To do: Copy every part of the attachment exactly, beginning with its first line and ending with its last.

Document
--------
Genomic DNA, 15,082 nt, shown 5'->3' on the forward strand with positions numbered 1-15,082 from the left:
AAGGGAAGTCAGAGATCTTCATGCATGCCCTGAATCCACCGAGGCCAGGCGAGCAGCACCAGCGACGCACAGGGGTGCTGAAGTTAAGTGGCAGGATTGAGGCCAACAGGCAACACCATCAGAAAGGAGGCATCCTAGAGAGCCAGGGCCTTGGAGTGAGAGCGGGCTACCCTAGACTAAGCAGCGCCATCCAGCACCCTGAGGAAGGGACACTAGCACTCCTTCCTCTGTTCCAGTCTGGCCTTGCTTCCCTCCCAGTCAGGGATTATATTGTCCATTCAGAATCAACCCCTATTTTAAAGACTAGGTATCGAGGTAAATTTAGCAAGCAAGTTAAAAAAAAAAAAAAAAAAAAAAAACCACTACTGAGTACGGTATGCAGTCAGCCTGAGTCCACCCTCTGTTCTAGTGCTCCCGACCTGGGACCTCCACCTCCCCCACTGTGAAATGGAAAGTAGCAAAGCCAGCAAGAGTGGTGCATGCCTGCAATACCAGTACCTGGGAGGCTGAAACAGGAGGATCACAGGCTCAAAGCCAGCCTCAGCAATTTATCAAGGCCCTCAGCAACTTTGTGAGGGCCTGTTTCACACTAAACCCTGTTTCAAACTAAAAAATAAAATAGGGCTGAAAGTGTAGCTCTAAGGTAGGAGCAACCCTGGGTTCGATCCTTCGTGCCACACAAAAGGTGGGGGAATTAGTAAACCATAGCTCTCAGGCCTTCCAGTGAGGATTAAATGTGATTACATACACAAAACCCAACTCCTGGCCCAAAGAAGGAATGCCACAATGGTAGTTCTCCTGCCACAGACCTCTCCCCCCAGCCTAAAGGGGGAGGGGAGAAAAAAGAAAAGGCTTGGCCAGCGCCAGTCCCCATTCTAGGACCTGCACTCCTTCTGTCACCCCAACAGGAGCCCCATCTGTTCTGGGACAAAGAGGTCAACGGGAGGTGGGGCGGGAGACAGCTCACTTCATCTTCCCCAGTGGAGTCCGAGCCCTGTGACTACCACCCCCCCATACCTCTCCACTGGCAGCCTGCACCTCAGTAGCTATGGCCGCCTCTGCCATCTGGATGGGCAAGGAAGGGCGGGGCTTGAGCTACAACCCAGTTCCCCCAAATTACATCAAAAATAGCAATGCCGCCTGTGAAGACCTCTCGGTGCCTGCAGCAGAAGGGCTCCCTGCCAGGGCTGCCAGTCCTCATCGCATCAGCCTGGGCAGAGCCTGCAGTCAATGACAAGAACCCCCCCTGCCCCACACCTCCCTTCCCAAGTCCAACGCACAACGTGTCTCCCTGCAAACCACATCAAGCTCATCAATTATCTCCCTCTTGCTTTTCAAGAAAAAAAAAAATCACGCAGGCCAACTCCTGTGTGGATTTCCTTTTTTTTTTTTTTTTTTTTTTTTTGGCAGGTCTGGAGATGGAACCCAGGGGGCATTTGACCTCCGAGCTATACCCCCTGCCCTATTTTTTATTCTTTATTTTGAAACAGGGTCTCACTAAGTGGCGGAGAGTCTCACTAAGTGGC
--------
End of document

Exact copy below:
Genomic DNA, 15,082 nt, shown 5'->3' on the forward strand with positions numbered 1-15,082 from the left:
AAGGGAAGTCAGAGATCTTCATGCATGCCCTGAATCCACCGAGGCCAGGCGAGCAGCACCAGCGACGCACAGGGGTGCTGAAGTTAAGTGGCAGGATTGAGGCCAACAGGCAACACCATCAGAAAGGAGGCATCCTAGAGAGCCAGGGCCTTGGAGTGAGAGCGGGCTACCCTAGACTAAGCAGCGCCATCCAGCACCCTGAGGAAGGGACACTAGCACTCCTTCCTCTGTTCCAGTCTGGCCTTGCTTCCCTCCCAGTCAGGGATTATATTGTCCATTCAGAATCAACCCCTATTTTAAAGACTAGGTATCGAGGTAAATTTAGCAAGCAAGTTAAAAAAAAAAAAAAAAAAAAAAAACCACTACTGAGTACGGTATGCAGTCAGCCTGAGTCCACCCTCTGTTCTAGTGCTCCCGACCTGGGACCTCCACCTCCCCCACTGTGAAATGGAAAGTAGCAAAGCCAGCAAGAGTGGTGCATGCCTGCAATACCAGTACCTGGGAGGCTGAAACAGGAGGATCACAGGCTCAAAGCCAGCCTCAGCAATTTATCAAGGCCCTCAGCAACTTTGTGAGGGCCTGTTTCACACTAAACCCTGTTTCAAACTAAAAAATAAAATAGGGCTGAAAGTGTAGCTCTAAGGTAGGAGCAACCCTGGGTTCGATCCTTCGTGCCACACAAAAGGTGGGGGAATTAGTAAACCATAGCTCTCAGGCCTTCCAGTGAGGATTAAATGTGATTACATACACAAAACCCAACTCCTGGCCCAAAGAAGGAATGCCACAATGGTAGTTCTCCTGCCACAGACCTCTCCCCCCAGCCTAAAGGGGGAGGGGAGAAAAAAGAAAAGGCTTGGCCAGCGCCAGTCCCCATTCTAGGACCTGCACTCCTTCTGTCACCCCAACAGGAGCCCCATCTGTTCTGGGACAAAGAGGTCAACGGGAGGTGGGGCGGGAGACAGCTCACTTCATCTTCCCCAGTGGAGTCCGAGCCCTGTGACTACCACCCCCCCATACCTCTCCACTGGCAGCCTGCACCTCAGTAGCTATGGCCGCCTCTGCCATCTGGATGGGCAAGGAAGGGCGGGGCTTGAGCTACAACCCAGTTCCCCCAAATTACATCAAAAATAGCAATGCCGCCTGTGAAGACCTCTCGGTGCCTGCAGCAGAAGGGCTCCCTGCCAGGGCTGCCAGTCCTCATCGCATCAGCCTGGGCAGAGCCTGCAGTCAATGACAAGAACCCCCCCTGCCCCACACCTCCCTTCCCAAGTCCAACGCACAACGTGTCTCCCTGCAAACCACATCAAGCTCATCAATTATCTCCCTCTTGCTTTTCAAGAAAAAAAAAAATCACGCAGGCCAACTCCTGTGTGGATTTCCTTTTTTTTTTTTTTTTTTTTTTTTTGGCAGGTCTGGAGATGGAACCCAGGGGGCATTTGACCTCCGAGCTATACCCCCTGCCCTATTTTTTATTCTTTATTTTGAAACAGGGTCTCACTAAGTGGCGGAGAGTCTCACTAAGTGGC